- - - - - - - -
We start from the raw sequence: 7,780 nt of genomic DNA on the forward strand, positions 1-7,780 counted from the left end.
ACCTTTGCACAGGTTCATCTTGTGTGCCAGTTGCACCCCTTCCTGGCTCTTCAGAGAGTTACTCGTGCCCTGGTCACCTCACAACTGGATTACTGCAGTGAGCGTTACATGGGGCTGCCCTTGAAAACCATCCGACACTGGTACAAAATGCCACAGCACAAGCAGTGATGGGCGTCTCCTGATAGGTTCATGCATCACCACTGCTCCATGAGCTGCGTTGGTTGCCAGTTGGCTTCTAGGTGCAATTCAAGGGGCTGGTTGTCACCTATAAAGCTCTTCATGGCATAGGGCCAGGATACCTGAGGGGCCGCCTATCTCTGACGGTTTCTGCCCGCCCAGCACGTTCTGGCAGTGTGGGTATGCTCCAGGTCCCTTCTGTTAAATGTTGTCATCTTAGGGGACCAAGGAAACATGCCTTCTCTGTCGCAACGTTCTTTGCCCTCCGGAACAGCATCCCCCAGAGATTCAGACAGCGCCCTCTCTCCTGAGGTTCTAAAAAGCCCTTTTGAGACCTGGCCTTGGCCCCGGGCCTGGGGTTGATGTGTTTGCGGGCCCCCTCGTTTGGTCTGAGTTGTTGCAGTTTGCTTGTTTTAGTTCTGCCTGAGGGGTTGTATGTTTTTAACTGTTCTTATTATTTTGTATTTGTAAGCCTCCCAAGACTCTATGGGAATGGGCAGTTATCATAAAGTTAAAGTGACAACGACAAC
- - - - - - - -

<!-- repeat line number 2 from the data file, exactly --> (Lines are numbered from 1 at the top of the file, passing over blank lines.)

ACCTTTGCACAGGTTCATCTTGTGTGCCAGTTGCACCCCTTCCTGGCTCTTCAGAGAGTTACTCGTGCCCTGGTCACCTCACAACTGGATTACTGCAGTGAGCGTTACATGGGGCTGCCCTTGAAAACCATCCGACACTGGTACAAAATGCCACAGCACAAGCAGTGATGGGCGTCTCCTGATAGGTTCATGCATCACCACTGCTCCATGAGCTGCGTTGGTTGCCAGTTGGCTTCTAGGTGCAATTCAAGGGGCTGGTTGTCACCTATAAAGCTCTTCATGGCATAGGGCCAGGATACCTGAGGGGCCGCCTATCTCTGACGGTTTCTGCCCGCCCAGCACGTTCTGGCAGTGTGGGTATGCTCCAGGTCCCTTCTGTTAAATGTTGTCATCTTAGGGGACCAAGGAAACATGCCTTCTCTGTCGCAACGTTCTTTGCCCTCCGGAACAGCATCCCCCAGAGATTCAGACAGCGCCCTCTCTCCTGAGGTTCTAAAAAGCCCTTTTGAGACCTGGCCTTGGCCCCGGGCCTGGGGTTGATGTGTTTGCGGGCCCCCTCGTTTGGTCTGAGTTGTTGCAGTTTGCTTGTTTTAGTTCTGCCTGAGGGGTTGTATGTTTTTAACTGTTCTTATTATTTTGTATTTGTAAGCCTCCCAAGACTCTATGGGAATGGGCAGTTATCATAAAGTTAAAGTGACAACGACAAC